Spanish National Parks: seeing is believing
Doñana National Park
Aigüestortes National Park
Ordesa y Monte Perdido National Park
Teide National Park
Cíes Islands, Islas Atlánticas National Park
Mountains and wetlands, beaches and forests, volcanoes, lava and lakes. Spain's 14 National Parks are distinctive for their variety, but above all, for their stunning ecological wealth. Nature takes centre stage in these unique areas, some of which have the UNESCO World Heritage designation. Would you like to get to know them better?
Stretching from the Pyrenees to the Canary Islands, Spain's National Parks are well worth discovering. They cover a total of more than 325,000 hectares of land and have an immense natural and cultural value, all but untouched by man over the centuries, and enjoy special state protection. These areas all share some common features, such as their spectacular landscapes, although each National Park has its own special character which makes it unique and distinctive. Here we suggest a trip where you'll find a wide range of activities to suit all tastes and ages. Take good note. And don't forget your camera!
High-mountain National Parks
From hiking, mountain traverses and guided routes, to fishing, mountain biking, adventure sports and even skiing. A long list of ideas in landscapes dominated by water, intense green and, in winter, the snow.
In the Picos de Europa mountains, a last refuge for endangered species such as the brown bear and the capercaillie, you can explore itineraries such as the one that takes you across the El Cares gorge. Routes to waterfalls, rivers and canyons are in abundant supply in the Aigüestortes i Estany de Sant Maurici National Park which, with close to 200 lakes and ponds, is the largest area of lakes in the Pyrenees. In this mountain range you'll also find the Ordesa y Monte Perdido National Park, crowned by the peak of Monte Perdido, at 3,355 metres above sea level. Did you know that this area has the UNESCO World Heritage designation? Its contrasting landscapes will take your breath away. An excellent way to enjoy it is by exploring its tracks and trails: a real paradise for nature lovers. Further south, in Andalusia, you'll see the unmistakable silhouette of the Sierra Nevada mountains just a few kilometres from the city of Granada. Here you can see the highest peaks on the Iberian peninsula, Mulhacén (3,482 metres) and Veleta (3,398 metres). If you like skiing, then you're in luck, as these mountains are home to the Sierra Nevada ski resort, the southernmost of its kind in Europe.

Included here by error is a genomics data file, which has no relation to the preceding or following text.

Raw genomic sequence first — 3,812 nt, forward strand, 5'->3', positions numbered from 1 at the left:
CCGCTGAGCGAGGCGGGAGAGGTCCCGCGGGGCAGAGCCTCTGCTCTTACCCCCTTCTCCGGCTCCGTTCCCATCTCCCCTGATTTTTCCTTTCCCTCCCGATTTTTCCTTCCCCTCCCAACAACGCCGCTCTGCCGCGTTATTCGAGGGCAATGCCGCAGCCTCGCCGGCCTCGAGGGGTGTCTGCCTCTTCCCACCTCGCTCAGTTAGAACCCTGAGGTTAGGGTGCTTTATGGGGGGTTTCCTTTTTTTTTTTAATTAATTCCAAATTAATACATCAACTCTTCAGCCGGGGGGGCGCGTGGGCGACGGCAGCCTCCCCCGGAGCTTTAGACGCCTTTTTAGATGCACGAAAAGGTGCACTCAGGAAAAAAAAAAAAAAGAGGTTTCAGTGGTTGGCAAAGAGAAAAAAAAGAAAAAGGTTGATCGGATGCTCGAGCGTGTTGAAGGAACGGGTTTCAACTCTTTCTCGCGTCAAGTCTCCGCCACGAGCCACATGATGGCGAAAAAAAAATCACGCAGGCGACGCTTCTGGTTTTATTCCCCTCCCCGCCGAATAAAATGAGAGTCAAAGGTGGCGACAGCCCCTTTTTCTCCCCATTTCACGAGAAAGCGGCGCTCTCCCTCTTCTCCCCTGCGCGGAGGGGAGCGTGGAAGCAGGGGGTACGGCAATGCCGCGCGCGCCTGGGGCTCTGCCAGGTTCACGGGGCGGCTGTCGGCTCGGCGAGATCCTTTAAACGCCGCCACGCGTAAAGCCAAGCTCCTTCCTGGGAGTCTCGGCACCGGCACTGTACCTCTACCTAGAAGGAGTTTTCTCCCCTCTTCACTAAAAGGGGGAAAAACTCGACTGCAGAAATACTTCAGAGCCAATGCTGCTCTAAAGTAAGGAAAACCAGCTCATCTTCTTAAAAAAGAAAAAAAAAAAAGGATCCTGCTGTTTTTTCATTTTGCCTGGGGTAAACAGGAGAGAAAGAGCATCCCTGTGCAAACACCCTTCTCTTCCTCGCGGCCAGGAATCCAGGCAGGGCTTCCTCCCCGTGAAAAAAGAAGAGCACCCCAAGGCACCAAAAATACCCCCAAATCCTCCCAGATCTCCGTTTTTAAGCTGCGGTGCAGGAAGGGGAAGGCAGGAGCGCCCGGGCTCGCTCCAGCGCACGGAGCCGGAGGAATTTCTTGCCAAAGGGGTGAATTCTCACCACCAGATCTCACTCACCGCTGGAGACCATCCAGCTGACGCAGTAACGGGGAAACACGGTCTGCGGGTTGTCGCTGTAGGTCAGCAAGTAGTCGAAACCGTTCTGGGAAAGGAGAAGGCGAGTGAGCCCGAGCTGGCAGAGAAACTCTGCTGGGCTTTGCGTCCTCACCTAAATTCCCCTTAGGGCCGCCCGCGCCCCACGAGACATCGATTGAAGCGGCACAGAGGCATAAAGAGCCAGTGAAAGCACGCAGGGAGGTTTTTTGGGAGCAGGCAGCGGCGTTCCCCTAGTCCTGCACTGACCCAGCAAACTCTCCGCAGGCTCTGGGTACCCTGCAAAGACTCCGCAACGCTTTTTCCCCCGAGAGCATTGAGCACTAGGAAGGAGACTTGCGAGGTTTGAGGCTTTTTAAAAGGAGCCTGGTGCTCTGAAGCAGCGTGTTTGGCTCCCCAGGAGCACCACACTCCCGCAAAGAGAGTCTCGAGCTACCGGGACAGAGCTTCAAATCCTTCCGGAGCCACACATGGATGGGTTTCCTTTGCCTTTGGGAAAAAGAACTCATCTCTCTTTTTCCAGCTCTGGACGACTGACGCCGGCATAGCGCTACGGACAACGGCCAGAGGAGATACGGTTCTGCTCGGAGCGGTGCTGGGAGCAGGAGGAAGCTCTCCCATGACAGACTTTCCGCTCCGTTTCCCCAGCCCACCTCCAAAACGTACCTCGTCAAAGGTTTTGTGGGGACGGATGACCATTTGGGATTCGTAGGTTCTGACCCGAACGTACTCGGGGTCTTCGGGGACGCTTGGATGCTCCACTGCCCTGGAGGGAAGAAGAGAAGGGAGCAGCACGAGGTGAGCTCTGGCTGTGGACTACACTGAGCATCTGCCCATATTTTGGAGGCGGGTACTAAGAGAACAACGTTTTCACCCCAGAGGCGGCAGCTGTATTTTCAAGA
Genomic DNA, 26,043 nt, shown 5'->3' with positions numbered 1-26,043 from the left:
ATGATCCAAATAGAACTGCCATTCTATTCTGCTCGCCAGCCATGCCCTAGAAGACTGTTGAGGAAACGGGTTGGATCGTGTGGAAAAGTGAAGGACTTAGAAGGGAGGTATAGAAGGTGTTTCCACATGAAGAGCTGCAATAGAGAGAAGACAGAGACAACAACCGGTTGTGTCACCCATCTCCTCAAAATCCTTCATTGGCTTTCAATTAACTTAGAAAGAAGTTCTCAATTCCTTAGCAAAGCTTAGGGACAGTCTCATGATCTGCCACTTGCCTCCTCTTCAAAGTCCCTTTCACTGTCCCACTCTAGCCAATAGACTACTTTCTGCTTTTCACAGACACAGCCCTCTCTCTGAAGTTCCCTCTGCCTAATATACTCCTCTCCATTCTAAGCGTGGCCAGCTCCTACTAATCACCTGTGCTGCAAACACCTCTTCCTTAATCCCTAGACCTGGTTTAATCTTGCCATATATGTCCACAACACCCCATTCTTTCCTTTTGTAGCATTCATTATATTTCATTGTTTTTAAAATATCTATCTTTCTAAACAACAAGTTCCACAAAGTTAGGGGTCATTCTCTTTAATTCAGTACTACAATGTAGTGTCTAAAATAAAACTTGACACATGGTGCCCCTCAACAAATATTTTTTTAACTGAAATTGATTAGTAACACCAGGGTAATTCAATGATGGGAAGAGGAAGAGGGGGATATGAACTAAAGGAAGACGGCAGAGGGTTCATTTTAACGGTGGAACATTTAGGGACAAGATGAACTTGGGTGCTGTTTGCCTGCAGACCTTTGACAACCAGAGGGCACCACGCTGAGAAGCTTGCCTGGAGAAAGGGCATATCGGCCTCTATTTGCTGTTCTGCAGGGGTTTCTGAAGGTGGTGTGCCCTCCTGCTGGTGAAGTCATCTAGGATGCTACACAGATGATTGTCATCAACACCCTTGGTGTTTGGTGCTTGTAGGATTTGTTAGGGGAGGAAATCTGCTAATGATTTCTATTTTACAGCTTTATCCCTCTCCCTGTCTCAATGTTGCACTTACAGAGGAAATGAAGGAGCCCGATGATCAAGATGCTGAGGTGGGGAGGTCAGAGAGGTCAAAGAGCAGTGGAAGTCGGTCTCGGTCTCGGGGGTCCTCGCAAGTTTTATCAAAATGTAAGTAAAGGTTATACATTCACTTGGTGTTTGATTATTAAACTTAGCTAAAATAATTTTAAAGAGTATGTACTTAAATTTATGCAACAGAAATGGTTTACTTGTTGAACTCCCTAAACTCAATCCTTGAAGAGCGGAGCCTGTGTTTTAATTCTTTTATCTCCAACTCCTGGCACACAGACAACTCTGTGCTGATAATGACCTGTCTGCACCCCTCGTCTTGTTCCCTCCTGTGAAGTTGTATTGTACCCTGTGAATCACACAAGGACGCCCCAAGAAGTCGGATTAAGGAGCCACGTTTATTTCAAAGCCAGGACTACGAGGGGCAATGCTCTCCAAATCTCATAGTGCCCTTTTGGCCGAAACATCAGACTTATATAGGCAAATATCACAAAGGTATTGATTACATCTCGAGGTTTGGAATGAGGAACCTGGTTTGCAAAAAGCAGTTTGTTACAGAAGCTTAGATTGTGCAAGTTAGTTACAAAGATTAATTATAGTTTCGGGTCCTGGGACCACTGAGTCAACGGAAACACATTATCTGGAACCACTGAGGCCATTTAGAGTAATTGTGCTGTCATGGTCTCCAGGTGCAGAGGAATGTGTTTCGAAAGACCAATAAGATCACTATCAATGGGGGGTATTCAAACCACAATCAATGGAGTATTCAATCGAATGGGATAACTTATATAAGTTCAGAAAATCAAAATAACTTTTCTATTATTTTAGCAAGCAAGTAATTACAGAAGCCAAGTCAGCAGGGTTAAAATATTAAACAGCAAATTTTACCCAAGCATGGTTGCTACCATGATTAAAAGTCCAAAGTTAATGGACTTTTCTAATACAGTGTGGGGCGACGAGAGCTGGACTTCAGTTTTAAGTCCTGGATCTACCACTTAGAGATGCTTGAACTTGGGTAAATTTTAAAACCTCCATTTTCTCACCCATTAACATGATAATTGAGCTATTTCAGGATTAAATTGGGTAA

Spain is one of the European countries with the most 'IBAs' (Important Bird Areas), with over 400 protected areas. Spain also has six National Parks that are privileged observatories from which to see these animals up close. Major colonies of sea birds make their nests in the Islas Atlánticas National Park and in the Cabrera Archipelago, the largest land and sea-based National Park in Spain. This biodiversity is particularly important in Doñana, which also has the UNESCO World Heritage designation: it is the only place in Europe that contains a habitat for numerous migratory birds and other animals such as the Iberian lynx, an endangered species. Come and visit the Tablas de Daimiel or the Cabañeros National Parks, both of which are in the Castile-La Mancha region, and explore their wetlands and forests, criss-crossed by numerous trails that are easy for walking, and where you can see a host of birdlife species. The same is true of the Monfragüe National Park in Extremadura, home to the world's largest colony of black vultures.
Contrasts in the Canary Islands
Contrasts take on their maximum splendour in the National Parks of the Canary Islands. Head back into prehistory in the laurisilva forests of Garajonay, a UNESCO World Heritage area. The volcanoes, craters and solidified lava in Timanfaya will make you think you have touched down on the moon. Enjoy the most rugged, untamed countryside at the Caldera de Taburiente National Park, with its almost sheer canyons and cliffs that soar to altitudes of over 2,000 metres. You can also see Spain's highest peak, the Teide, an imposing volcano that towers 3,718 metres above sea level, and one of the world's most spectacular geological monuments.
Remember that each National Park has its own itineraries and regulations for visiting. Whichever you choose, we can assure you they are well worth discovering.
More information: -National Parks Network (in Spanish only)